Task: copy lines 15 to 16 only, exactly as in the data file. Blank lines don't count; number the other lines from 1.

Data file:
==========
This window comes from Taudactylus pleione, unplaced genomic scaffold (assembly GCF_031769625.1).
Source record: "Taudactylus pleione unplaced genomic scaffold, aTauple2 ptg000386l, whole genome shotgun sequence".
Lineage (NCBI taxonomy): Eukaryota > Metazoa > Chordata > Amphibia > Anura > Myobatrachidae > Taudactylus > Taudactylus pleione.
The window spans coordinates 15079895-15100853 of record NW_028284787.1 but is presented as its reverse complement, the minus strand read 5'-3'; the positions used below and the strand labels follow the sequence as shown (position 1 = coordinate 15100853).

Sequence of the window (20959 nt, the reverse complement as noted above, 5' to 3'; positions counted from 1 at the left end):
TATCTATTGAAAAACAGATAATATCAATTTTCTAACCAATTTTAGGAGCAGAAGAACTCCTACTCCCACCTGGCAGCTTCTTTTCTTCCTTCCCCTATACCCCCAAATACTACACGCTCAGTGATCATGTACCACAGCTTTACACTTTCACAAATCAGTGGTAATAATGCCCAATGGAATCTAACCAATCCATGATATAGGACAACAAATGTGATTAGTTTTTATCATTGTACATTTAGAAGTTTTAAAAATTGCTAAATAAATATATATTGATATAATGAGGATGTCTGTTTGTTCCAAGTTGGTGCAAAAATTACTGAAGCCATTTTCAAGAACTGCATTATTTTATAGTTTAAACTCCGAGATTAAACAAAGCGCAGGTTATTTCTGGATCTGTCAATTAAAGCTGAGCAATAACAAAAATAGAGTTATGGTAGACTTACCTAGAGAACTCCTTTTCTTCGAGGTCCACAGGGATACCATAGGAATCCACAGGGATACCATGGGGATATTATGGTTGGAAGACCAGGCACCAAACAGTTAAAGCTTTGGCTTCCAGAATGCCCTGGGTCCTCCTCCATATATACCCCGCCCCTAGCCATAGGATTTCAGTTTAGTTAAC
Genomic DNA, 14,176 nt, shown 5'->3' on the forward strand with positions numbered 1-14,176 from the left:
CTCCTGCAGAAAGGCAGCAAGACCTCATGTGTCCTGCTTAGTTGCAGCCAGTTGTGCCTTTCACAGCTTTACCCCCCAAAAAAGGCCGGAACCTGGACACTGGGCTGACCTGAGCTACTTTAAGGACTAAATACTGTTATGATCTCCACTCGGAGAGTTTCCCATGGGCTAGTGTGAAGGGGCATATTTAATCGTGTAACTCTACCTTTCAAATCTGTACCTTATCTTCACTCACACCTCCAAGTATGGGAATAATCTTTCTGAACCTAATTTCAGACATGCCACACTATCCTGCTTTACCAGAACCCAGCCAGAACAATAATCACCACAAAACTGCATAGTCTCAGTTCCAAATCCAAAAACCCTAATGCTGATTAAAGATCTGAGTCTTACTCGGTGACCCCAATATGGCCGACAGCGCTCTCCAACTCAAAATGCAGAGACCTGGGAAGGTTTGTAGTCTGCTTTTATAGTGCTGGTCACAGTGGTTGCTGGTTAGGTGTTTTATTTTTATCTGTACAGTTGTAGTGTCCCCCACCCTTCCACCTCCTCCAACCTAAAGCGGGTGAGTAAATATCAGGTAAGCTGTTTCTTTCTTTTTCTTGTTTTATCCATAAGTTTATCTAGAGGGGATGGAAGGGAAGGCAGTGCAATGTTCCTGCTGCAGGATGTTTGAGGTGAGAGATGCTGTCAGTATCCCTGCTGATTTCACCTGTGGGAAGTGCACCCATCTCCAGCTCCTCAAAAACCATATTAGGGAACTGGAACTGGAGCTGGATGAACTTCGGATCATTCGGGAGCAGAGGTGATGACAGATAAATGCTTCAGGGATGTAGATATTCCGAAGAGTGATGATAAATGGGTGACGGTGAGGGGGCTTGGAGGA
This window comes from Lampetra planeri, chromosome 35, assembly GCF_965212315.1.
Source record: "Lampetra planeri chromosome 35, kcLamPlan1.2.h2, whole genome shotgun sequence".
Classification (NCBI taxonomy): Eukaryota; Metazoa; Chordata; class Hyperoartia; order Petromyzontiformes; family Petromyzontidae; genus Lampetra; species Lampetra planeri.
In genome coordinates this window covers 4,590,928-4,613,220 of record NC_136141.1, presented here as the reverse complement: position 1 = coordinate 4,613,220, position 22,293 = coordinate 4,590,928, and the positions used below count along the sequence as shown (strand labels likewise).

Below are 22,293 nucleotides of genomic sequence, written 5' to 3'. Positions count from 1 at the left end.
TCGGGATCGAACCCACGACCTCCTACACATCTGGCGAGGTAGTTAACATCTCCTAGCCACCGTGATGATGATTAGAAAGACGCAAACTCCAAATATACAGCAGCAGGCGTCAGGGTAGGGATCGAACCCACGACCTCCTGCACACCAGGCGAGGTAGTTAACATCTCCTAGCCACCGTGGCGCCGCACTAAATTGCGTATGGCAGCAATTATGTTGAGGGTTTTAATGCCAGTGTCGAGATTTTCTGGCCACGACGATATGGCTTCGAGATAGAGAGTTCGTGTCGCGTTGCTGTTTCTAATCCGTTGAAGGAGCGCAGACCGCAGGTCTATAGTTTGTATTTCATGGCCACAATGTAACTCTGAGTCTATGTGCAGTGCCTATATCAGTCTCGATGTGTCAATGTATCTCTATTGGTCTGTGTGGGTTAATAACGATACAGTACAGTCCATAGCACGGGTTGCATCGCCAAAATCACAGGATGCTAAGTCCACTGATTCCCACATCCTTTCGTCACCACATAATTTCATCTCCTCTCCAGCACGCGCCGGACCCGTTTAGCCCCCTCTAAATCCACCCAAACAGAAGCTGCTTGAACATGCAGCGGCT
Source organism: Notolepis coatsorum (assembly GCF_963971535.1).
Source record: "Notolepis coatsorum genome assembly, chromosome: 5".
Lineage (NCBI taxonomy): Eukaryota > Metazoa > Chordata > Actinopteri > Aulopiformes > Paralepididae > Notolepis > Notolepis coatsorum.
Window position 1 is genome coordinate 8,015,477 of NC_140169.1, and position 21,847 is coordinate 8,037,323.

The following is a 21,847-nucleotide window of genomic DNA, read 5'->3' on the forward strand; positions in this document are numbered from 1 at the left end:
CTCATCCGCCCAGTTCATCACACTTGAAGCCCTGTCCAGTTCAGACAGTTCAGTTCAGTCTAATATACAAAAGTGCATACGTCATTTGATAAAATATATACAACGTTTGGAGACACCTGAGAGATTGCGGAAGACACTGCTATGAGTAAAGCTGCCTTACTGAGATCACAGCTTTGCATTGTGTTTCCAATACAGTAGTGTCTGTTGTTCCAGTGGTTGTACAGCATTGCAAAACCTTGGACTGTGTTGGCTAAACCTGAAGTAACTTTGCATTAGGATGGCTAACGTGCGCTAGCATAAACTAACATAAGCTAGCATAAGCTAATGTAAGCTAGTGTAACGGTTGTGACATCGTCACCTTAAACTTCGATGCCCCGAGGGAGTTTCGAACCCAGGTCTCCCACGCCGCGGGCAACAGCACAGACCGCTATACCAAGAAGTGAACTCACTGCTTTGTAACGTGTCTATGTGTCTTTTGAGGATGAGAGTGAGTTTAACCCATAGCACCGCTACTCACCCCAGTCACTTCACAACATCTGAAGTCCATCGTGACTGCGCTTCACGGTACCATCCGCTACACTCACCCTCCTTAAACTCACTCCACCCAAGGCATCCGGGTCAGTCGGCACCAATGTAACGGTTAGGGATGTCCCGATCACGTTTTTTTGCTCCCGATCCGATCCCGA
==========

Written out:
Source organism: Notolepis coatsorum (assembly GCF_963971535.1).
Source record: "Notolepis coatsorum genome assembly, chromosome: 5".